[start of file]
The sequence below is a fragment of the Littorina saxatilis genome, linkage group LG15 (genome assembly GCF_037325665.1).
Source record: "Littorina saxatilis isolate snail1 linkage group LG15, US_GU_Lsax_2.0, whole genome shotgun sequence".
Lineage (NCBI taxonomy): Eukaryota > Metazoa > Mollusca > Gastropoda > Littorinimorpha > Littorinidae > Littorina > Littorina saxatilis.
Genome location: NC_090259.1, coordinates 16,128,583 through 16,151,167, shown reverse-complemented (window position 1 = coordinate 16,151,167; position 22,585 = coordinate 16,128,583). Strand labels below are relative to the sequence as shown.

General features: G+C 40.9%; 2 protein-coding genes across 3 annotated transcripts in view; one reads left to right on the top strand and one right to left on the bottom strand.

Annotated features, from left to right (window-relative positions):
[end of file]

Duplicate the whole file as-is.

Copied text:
The sequence below is a fragment of the Littorina saxatilis genome, linkage group LG15 (genome assembly GCF_037325665.1).
Source record: "Littorina saxatilis isolate snail1 linkage group LG15, US_GU_Lsax_2.0, whole genome shotgun sequence".
Lineage (NCBI taxonomy): Eukaryota > Metazoa > Mollusca > Gastropoda > Littorinimorpha > Littorinidae > Littorina > Littorina saxatilis.
Genome location: NC_090259.1, coordinates 16,128,583 through 16,151,167, shown reverse-complemented (window position 1 = coordinate 16,151,167; position 22,585 = coordinate 16,128,583). Strand labels below are relative to the sequence as shown.

General features: G+C 40.9%; 2 protein-coding genes across 3 annotated transcripts in view; one reads left to right on the top strand and one right to left on the bottom strand.

Annotated features, from left to right (window-relative positions):